ACCOUNTING TODAY. Business Meals and Entertainment Deductions
The Internal Revenue Service issued transitional guidance under Notice 2018-76 to further clarify the newly amended IRC Sec. 274, relating to deductibility of business meals. The new rule eliminating deductions with respect to most entertainment, amusement or recreational activities appears to be well known. The remaining question was whether a meal provided at an entertainment event still qualifies for the 50% deduction.
Below are some items to keep in mind to help maximize business deductions, and also answer some of the outstanding questions:
Entertainment activities that are an exception to the nondeductible rule:
Holiday parties, summer picnics, and company socials are still fully deductible, however, the location of these events should be carefully considered, and they must be open to all employees. The cost of live music and other entertainment costs at these events are also included in the deduction.
Business meals are 50% deductible if:
The expense is an ordinary and necessary expense under section 162(a), paid or incurred during the tax year in carrying on any trade or business;
The expense is not lavish or extravagant under the circumstances (there is no threshold for what is considered lavish, it will be viewed on a case-by-case basis);
The taxpayer, or an employee of the taxpayer, is present at the furnishing of the food or beverages;
The food and beverages are provided to a current or potential business customer, client, consultant, or similar business contact; and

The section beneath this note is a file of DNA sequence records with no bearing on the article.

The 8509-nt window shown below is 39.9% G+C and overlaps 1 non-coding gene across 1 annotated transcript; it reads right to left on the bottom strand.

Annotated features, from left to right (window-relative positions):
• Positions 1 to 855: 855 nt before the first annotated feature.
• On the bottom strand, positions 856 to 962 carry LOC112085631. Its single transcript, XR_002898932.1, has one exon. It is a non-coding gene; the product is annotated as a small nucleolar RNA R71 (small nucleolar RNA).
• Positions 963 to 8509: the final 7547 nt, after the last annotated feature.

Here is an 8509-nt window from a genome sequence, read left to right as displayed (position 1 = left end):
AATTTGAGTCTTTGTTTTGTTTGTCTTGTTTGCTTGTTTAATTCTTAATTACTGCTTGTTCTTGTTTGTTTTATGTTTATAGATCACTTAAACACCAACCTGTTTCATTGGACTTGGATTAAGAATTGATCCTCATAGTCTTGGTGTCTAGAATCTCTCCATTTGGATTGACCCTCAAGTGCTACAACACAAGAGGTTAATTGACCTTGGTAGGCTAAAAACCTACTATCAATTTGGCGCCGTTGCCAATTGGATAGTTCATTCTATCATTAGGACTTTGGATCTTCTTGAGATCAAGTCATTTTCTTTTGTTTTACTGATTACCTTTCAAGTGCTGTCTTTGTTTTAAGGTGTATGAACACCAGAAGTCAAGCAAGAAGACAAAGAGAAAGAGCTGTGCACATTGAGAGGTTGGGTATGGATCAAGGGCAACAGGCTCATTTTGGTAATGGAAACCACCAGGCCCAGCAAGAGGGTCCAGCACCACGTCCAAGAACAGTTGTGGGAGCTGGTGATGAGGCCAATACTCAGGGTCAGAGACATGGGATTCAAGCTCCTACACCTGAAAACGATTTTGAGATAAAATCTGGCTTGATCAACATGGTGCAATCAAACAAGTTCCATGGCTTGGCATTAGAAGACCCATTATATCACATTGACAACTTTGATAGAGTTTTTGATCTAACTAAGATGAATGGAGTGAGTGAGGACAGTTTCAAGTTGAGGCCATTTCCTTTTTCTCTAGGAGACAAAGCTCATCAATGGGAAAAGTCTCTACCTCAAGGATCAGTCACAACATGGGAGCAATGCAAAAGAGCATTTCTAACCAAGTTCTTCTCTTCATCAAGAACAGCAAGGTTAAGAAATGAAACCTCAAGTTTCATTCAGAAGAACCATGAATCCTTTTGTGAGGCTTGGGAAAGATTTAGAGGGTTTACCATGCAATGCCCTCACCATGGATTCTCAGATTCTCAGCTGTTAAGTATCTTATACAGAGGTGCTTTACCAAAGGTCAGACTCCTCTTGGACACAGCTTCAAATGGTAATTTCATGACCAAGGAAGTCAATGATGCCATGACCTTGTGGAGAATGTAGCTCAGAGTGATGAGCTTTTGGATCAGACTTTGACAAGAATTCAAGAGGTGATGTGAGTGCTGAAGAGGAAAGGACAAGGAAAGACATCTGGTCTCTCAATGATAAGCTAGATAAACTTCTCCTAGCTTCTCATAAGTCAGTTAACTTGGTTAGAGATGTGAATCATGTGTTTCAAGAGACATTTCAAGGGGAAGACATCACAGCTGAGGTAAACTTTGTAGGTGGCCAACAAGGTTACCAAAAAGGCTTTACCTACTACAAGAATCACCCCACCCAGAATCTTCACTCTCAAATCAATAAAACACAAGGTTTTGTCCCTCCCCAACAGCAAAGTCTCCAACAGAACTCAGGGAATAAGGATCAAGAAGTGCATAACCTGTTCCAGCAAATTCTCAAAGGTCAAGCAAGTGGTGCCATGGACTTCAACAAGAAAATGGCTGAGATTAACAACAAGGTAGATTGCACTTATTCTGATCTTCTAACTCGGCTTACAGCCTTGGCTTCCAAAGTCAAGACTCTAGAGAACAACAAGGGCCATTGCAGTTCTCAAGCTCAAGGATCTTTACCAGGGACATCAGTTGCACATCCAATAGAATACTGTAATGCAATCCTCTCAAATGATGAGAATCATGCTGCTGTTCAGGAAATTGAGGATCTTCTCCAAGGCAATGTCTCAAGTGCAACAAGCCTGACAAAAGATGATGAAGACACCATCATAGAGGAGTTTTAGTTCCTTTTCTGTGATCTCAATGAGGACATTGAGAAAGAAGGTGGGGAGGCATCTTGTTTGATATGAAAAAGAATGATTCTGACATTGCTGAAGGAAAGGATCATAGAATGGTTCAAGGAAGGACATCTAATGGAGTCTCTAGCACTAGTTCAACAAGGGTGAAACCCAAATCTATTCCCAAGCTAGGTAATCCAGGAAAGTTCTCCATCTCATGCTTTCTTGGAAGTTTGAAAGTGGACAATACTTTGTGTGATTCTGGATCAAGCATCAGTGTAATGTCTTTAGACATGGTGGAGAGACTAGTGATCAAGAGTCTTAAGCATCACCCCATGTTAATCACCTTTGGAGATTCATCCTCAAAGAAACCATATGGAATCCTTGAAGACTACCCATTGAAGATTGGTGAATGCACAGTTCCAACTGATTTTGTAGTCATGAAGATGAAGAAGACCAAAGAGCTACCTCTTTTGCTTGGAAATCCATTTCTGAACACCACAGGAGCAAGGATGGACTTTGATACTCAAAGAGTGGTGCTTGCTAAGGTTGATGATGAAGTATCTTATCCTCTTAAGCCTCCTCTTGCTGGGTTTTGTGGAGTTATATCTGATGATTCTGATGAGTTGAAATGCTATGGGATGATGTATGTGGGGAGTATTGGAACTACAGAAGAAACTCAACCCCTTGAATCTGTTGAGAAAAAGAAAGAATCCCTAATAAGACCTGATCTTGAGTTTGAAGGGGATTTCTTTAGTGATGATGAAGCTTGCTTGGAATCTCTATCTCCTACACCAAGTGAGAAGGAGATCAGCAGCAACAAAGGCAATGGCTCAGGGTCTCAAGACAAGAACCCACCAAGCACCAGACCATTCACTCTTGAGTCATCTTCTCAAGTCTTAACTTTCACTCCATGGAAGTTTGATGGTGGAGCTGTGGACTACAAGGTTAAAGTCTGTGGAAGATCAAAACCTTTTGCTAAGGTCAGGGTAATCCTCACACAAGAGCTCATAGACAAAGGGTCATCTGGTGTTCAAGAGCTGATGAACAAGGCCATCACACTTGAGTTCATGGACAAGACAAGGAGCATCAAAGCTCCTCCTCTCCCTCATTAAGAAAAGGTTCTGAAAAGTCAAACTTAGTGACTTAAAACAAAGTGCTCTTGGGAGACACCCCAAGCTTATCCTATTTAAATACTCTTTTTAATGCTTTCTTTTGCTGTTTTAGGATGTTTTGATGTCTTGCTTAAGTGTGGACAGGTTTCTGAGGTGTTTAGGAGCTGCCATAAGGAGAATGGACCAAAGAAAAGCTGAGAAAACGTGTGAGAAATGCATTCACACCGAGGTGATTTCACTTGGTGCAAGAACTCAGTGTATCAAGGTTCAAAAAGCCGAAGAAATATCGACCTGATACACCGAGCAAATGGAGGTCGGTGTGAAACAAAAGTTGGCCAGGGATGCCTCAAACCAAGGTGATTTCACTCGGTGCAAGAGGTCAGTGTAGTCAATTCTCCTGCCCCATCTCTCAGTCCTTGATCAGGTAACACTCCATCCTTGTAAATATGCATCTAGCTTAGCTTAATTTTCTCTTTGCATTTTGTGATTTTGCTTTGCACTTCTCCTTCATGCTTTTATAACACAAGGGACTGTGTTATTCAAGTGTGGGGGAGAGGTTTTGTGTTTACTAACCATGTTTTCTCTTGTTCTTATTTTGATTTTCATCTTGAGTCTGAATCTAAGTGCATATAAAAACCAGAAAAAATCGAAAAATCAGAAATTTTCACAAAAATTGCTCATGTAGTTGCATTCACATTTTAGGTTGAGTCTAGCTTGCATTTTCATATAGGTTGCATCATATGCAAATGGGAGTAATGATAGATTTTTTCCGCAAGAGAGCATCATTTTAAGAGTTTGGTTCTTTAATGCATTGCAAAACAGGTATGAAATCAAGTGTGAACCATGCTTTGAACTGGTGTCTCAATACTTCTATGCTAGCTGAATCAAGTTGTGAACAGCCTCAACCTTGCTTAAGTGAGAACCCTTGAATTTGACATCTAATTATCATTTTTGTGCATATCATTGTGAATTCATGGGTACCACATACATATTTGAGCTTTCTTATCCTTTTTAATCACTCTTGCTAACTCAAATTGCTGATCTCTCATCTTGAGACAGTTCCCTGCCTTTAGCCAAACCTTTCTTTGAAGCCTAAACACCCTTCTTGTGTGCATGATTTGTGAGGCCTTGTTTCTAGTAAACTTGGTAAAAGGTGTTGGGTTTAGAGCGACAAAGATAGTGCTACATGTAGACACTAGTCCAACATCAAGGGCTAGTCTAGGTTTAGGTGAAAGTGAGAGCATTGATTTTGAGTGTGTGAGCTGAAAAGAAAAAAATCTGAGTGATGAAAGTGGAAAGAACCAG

In the case of food and beverages provided during or at an entertainment activity, the food and beverages are purchased separately from the entertainment, or the cost of the food and beverages is stated separately from the cost of the entertainment on one or more bills, invoices, or receipts. The notice states that the entertainment disallowance rule may not be circumvented through inflating the amount charged for food and beverages.
Examples- Notice 2018-76 includes three examples to illustrate the application of this guidance:
In Example 1, a taxpayer invites a business contact to a baseball game. The taxpayer purchases tickets for the game. While at the game, the taxpayer separately purchases hot dogs and drinks. While the game tickets are not deductible, the hot dogs and drinks are subject to a 50% deduction disallowance.
In Example 2, the taxpayer invites a business contact to a basketball game. The taxpayer buys tickets for seats in a suite, where they have access to food and beverages. The cost of the tickets, as stated on the invoice, includes the food and beverages. Because the invoice does not separately provide the cost for food and beverages, the entire cost of the ticket is nondeductible.
Example 3 has the same facts as Example 2, except that the invoice for the tickets separately states the cost of food and beverages. Because the food and beverage amount is separately provided on the invoice, this amount is subject to a 50% deduction, while the entertainment portion is disallowed.
Maintain proper documentation and record-keeping.
Receipts are required for meals over $75 (corporate cards given to employees also are acceptable). Businesses must document each meal's time and place, cost, attendees, business relationship, and the business purpose. Where a business may previously have had a single account, it should now have three to track entertainment, food, and holiday parties or company socials.
The IRS and Treasury Department intend to issue proposed regulations that will include guidance on the deductibility of expenses for certain business meals. Taxpayers may rely on the guidance of Notice 2018-76 for the treatment of business meal expenses until the proposed regulations are issued.